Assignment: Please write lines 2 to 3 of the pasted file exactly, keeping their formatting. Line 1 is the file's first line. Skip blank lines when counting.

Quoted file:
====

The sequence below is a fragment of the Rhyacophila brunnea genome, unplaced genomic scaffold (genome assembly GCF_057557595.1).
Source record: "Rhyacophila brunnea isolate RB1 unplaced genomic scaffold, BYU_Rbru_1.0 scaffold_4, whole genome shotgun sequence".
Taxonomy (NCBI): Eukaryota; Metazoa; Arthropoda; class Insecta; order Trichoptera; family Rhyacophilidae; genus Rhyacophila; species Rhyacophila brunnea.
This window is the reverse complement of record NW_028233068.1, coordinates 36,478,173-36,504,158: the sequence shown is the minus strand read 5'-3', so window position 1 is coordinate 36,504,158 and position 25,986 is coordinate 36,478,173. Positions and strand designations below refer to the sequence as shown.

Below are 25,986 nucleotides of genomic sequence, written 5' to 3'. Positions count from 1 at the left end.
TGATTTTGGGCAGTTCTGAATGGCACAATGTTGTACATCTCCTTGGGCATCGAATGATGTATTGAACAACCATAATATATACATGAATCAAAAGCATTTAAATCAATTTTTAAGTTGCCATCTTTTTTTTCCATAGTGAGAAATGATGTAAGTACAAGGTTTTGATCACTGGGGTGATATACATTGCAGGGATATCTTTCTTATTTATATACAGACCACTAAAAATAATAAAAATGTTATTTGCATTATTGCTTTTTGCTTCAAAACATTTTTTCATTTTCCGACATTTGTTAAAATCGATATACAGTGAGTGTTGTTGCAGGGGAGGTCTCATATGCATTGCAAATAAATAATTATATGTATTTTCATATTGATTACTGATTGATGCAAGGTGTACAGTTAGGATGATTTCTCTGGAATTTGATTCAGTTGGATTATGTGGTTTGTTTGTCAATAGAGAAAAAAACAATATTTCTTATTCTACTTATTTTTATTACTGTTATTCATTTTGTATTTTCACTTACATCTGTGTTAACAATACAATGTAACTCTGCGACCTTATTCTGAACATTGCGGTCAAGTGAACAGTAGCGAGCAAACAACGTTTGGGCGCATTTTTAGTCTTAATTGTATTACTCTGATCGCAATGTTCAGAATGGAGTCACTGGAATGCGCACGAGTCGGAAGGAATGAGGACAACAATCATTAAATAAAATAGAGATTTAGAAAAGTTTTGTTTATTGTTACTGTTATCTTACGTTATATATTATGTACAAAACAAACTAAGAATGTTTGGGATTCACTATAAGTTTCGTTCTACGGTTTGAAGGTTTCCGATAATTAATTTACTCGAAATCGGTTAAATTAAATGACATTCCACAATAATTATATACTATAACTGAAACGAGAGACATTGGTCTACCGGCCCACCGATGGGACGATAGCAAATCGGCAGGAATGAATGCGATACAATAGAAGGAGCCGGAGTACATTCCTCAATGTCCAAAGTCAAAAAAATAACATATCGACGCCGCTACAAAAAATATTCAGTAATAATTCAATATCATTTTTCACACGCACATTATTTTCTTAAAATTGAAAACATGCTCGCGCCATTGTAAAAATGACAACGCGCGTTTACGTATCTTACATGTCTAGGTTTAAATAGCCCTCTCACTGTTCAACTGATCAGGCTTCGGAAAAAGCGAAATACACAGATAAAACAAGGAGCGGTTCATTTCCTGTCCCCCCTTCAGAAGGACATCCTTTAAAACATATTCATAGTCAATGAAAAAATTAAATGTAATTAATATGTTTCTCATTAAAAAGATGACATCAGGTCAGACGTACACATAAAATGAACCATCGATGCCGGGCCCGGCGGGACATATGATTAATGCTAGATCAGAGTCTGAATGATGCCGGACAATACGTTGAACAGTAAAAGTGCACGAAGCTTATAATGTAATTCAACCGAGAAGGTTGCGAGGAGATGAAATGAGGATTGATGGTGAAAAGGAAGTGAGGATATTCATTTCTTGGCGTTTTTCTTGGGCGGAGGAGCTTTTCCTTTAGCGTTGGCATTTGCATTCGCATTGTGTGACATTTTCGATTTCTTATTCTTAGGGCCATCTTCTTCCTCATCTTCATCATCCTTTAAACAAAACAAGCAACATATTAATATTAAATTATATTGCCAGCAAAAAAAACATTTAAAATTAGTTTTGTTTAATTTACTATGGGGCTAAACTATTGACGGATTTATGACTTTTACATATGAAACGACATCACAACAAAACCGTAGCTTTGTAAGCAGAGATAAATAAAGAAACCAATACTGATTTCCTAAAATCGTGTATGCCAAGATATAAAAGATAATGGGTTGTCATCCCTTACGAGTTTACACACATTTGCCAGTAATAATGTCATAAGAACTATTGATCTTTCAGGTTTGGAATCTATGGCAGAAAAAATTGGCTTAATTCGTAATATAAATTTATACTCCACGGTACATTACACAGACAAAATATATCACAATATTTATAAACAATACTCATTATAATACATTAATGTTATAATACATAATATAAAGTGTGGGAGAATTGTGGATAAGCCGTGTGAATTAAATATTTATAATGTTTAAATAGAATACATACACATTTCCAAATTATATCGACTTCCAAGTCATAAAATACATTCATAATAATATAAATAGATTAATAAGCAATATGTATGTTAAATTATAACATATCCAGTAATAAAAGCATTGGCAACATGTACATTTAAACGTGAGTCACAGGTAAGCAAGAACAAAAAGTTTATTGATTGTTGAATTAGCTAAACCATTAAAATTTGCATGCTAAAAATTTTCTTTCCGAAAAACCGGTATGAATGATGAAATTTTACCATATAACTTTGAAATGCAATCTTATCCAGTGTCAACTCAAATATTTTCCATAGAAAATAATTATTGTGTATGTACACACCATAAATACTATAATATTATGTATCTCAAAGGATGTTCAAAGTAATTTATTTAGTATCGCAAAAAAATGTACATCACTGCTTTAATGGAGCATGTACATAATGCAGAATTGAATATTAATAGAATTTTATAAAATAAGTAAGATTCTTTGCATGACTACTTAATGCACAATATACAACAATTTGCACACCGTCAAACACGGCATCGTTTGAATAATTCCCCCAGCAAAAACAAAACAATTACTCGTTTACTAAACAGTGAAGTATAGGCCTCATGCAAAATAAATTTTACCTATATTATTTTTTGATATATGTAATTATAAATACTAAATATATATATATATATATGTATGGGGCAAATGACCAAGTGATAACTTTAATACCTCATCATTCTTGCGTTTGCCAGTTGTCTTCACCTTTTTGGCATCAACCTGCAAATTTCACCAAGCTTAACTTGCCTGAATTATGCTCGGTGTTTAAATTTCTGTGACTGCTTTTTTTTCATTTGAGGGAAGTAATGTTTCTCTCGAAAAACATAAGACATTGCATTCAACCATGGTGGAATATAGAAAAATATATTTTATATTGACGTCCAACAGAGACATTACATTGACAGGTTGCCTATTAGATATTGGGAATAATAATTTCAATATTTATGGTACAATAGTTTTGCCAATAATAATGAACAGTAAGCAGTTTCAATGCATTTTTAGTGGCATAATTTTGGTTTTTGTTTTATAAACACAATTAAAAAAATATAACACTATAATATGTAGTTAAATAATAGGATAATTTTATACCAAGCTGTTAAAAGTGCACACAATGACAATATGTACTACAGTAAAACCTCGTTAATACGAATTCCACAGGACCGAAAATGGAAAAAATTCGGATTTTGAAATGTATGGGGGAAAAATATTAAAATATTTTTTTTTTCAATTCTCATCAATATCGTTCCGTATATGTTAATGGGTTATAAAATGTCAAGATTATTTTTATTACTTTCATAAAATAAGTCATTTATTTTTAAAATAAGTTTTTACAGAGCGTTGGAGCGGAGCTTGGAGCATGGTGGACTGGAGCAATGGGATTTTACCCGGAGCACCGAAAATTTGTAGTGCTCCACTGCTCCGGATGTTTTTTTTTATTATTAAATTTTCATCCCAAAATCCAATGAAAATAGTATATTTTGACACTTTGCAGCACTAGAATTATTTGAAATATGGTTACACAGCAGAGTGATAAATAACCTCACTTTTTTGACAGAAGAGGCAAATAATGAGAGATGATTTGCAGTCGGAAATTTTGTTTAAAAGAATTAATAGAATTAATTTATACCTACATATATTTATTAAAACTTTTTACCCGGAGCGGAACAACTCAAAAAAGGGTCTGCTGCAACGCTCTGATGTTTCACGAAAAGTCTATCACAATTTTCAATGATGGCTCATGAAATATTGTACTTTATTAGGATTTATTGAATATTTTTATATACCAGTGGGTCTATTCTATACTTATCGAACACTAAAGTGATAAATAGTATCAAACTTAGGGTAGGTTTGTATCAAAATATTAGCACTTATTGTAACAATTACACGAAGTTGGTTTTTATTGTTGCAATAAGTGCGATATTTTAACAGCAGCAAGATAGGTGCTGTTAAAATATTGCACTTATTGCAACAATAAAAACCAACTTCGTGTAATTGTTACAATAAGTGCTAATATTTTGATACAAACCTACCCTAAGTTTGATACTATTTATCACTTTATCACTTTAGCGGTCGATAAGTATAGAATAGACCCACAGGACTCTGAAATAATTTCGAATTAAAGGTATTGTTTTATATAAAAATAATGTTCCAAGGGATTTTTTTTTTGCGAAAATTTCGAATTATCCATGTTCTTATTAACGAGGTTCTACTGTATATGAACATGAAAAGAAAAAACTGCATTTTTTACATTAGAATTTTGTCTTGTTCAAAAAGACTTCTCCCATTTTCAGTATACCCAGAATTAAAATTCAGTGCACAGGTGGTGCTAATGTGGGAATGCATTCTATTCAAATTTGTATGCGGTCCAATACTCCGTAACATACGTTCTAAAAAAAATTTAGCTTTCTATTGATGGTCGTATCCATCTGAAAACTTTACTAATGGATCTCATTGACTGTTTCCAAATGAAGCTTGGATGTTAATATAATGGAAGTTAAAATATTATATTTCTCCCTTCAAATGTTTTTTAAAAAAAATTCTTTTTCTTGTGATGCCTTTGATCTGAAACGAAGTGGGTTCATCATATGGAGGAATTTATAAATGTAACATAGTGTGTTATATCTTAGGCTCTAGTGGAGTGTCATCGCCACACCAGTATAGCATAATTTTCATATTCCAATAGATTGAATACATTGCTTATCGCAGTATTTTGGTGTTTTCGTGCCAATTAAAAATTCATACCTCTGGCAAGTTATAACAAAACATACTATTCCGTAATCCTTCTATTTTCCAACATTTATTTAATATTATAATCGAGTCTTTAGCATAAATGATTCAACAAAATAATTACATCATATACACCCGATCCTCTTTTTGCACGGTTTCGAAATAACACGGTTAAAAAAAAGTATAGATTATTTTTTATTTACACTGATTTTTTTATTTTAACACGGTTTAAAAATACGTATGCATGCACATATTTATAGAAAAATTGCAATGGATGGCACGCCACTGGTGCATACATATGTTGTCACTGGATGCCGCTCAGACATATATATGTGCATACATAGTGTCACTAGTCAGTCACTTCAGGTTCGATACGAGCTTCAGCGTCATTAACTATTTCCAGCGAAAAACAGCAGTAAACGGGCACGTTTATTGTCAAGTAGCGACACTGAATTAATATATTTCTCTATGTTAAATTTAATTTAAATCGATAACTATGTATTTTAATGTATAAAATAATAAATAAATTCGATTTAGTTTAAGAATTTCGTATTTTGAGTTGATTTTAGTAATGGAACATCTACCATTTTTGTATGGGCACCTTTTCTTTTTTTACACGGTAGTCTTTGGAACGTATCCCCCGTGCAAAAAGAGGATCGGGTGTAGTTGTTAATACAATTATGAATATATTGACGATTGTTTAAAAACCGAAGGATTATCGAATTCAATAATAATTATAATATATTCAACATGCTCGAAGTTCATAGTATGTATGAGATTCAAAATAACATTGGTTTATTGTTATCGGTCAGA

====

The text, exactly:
Source record: "Rhyacophila brunnea isolate RB1 unplaced genomic scaffold, BYU_Rbru_1.0 scaffold_4, whole genome shotgun sequence".
Taxonomy (NCBI): Eukaryota; Metazoa; Arthropoda; class Insecta; order Trichoptera; family Rhyacophilidae; genus Rhyacophila; species Rhyacophila brunnea.